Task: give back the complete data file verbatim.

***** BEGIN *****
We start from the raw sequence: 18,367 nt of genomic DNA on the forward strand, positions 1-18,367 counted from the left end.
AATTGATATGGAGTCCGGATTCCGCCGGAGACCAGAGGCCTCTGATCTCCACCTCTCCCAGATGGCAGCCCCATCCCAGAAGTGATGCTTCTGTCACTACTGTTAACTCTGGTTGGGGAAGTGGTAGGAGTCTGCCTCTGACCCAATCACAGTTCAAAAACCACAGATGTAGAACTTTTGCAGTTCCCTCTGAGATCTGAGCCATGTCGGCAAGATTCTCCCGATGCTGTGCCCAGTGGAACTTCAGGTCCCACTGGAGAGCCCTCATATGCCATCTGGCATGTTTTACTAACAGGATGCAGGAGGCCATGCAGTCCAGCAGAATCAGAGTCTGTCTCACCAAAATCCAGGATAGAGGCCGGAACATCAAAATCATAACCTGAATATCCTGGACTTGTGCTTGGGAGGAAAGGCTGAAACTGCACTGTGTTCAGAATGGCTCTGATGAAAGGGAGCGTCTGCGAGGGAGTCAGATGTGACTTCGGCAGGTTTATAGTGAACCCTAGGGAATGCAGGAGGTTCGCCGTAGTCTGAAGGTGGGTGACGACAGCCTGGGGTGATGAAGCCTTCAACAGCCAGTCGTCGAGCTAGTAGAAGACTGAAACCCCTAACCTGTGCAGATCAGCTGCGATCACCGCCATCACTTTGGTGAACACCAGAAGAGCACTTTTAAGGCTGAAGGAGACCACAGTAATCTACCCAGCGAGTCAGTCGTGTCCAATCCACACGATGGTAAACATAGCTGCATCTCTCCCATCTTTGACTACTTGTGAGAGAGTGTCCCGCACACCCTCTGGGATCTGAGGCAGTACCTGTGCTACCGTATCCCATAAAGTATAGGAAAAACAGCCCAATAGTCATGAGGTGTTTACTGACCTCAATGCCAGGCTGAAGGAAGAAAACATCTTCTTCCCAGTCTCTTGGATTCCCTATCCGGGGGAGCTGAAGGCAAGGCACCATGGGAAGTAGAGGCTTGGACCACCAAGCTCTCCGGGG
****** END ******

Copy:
We start from the raw sequence: 18,367 nt of genomic DNA on the forward strand, positions 1-18,367 counted from the left end.
AATTGATATGGAGTCCGGATTCCGCCGGAGACCAGAGGCCTCTGATCTCCACCTCTCCCAGATGGCAGCCCCATCCCAGAAGTGATGCTTCTGTCACTACTGTTAACTCTGGTTGGGGAAGTGGTAGGAGTCTGCCTCTGACCCAATCACAGTTCAAAAACCACAGATGTAGAACTTTTGCAGTTCCCTCTGAGATCTGAGCCATGTCGGCAAGATTCTCCCGATGCTGTGCCCAGTGGAACTTCAGGTCCCACTGGAGAGCCCTCATATGCCATCTGGCATGTTTTACTAACAGGATGCAGGAGGCCATGCAGTCCAGCAGAATCAGAGTCTGTCTCACCAAAATCCAGGATAGAGGCCGGAACATCAAAATCATAACCTGAATATCCTGGACTTGTGCTTGGGAGGAAAGGCTGAAACTGCACTGTGTTCAGAATGGCTCTGATGAAAGGGAGCGTCTGCGAGGGAGTCAGATGTGACTTCGGCAGGTTTATAGTGAACCCTAGGGAATGCAGGAGGTTCGCCGTAGTCTGAAGGTGGGTGACGACAGCCTGGGGTGATGAAGCCTTCAACAGCCAGTCGTCGAGCTAGTAGAAGACTGAAACCCCTAACCTGTGCAGATCAGCTGCGATCACCGCCATCACTTTGGTGAACACCAGAAGAGCACTTTTAAGGCTGAAGGAGACCACAGTAATCTACCCAGCGAGTCAGTCGTGTCCAATCCACACGATGGTAAACATAGCTGCATCTCTCCCATCTTTGACTACTTGTGAGAGAGTGTCCCGCACACCCTCTGGGATCTGAGGCAGTACCTGTGCTACCGTATCCCATAAAGTATAGGAAAAACAGCCCAATAGTCATGAGGTGTTTACTGACCTCAATGCCAGGCTGAAGGAAGAAAACATCTTCTTCCCAGTCTCTTGGATTCCCTATCCGGGGGAGCTGAAGGCAAGGCACCATGGGAAGTAGAGGCTTGGACCACCAAGCTCTCCGGGG